What are flame retardants?
Flame retardants are various chemicals applied to materials to prevent burning or slow the spread of fire. The term applies to the function, not a specific composition, of these chemicals.
Flame retardants are studied because of their abundance in the environment and concerns about their potential health effects.
Where are flame retardants used?
Since the 1970s, flame-retardant chemicals have been added to many types of products:
- Furnishings such as seating foam and coverings (including transport vehicles), mattresses, and carpets.
- Electronics and electrical devices such as computers, phones, televisions, and household appliances.
- Building and construction materials such as coatings for electrical wires and cables, polystyrene foams, and polyurethane insulation such as spray foams.
- Wildfire suppression mixtures that reduce intensity and rate of spread.
Because these chemicals do not easily break down, they can remain in the environment and in a body for years. Studies show that some may be hazardous to people and animals.
How are people exposed to flame retardants?
People can come in contact with flame retardants in a variety of ways.
- Chemicals can leach from products into the air and then attach to dust, food, and water, which can be ingested.
- Chemicals seep into the air, water, and soil during manufacturing or application.
- Similarly, the burning or dismantling of electrical and electronic equipment (e-waste), can contaminate the environment with these chemicals, particularly in low- and middle-income countries.
What are some of the potential health effects associated with flame retardants?
Learning how these chemicals, and in what amounts, may cause human health effects is an area of active research. Although flame retardants can offer benefits when added to certain products, increasing scientific evidence shows that many of these chemicals may harm animals and humans.
Adverse health effects may include endocrine and thyroid disruption, immunotoxicity, reproductive toxicity, cancer, and adverse effects on fetal and child development and neurobehavioral function.
Who is most vulnerable?
Children are more vulnerable to toxic effects because their brains and other organs are still developing. Hand-to-mouth behavior and play that is close to the floor increases the potential of children to come in contact with harmful chemicals. Several studies demonstrate that exposure is higher in children than adults.
Chronic exposure to flame retardants in the general population, as well as evidence of neurotoxicity from animal studies, raises concern for neurodevelopmental effects in all people.
What is known about different types of flame retardants?
The hundreds of different flame retardants are often grouped according to chemical structure and properties. In general, such groups may be based on whether the flame retardant contains bromine, chlorine, phosphorus, nitrogen, metals, or boron. A few types are described here.
Brominated flame retardants (BFRs) contain bromine and are used in many electronics, furniture, and building materials. BFRs have been linked to endocrine disruption and thyroid disfunction. Older compounds have been replaced by new versions that also show toxic endocrine effects.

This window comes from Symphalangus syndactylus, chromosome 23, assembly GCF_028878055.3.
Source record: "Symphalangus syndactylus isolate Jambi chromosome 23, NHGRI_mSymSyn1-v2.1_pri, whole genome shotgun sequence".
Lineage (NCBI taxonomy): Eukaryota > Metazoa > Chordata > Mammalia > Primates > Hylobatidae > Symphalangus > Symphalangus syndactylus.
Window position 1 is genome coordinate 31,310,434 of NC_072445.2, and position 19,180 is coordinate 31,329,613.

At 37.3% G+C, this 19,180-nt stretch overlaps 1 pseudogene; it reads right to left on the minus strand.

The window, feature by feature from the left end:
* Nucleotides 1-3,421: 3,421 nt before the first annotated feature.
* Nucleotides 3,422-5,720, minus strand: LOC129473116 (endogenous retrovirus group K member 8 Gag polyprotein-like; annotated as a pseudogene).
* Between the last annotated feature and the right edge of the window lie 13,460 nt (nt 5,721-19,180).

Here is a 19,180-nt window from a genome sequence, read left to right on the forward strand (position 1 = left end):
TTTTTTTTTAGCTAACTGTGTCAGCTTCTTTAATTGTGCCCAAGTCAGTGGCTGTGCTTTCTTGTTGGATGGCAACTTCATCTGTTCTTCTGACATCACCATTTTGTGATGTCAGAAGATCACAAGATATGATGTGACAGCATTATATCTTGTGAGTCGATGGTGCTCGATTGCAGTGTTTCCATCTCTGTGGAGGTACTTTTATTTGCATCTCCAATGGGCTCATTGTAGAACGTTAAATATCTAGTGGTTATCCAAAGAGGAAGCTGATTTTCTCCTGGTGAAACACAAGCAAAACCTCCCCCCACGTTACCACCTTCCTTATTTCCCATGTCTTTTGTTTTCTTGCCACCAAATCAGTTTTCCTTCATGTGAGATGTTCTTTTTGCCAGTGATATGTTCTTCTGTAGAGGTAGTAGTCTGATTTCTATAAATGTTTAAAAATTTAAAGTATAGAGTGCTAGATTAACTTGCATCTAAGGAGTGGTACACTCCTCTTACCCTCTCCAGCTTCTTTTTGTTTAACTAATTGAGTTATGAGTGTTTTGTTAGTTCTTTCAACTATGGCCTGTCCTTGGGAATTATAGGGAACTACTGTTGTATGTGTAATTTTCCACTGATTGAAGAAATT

Hexabromocyclododecane (HBCD) is a brominated flame-retardant additive used primarily in polystyrene foam building materials. HBCD enters the environment during its production and by leaching from consumer products. It has been found to enter the food supply. Health concerns include alterations in immune and reproductive systems, neurotoxic effects, and endocrine disruption.
Organophosphate flame retardants (OPFRs) are widely used in textiles, electronics, and industrial materials and as replacements for other types of flame retardants. Studies suggest these chemicals could pose a risk to bone and brain health.
Polybrominated diphenyl ethers (PBDEs) do not chemically bind with the products to which they are added, such as furniture, and are easily released into air and dust. Production was phased out beginning in 2004. Despite phaseout, this compound is stabile in the environment and products containing PBDEs remain in use, suggesting exposure will continue for some time. A major effort has been devoted to evaluating potential health risks. Evidence links human exposure to neurodevelopmental disorders.
Tetrabromobisphenol A (TBBPA) is used in plastic paints, synthetic textiles, and electronic devices, and as an additive in other flame retardants. This compound was found to cause cancer in rats and mice.
What Is NIEHS Doing?
Research on flame retardants is ongoing. Within NIEHS, several programs study flame retardants. The types chosen for study tend to be those most used and thought to be most hazardous, along with some newer compounds. Scientists use a variety of approaches and seek to assess potential hazards across classes of flame retardants, instead of testing one chemical at a time.
In addition, several NIEHS-funded researchers are looking at the role that newly introduced flame-retardant mixtures may play in metabolic disorders such as obesity and hypertension. Others are looking at how maternal and paternal exposure to flame retardants might affect reproduction and genes critical to proper human development.NIEHS is also investigating different ways to dispose of products that contain flame retardants. And the institute supports research that will help companies develop safer alternatives to current flame retardants.
Stories from the Environmental Factor (NIEHS newsletter)
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- Assessing Risks from Flame Retardants – U.S. Environmental Protection Agency
- Flame Retardants – Consumer Product Safety Commission
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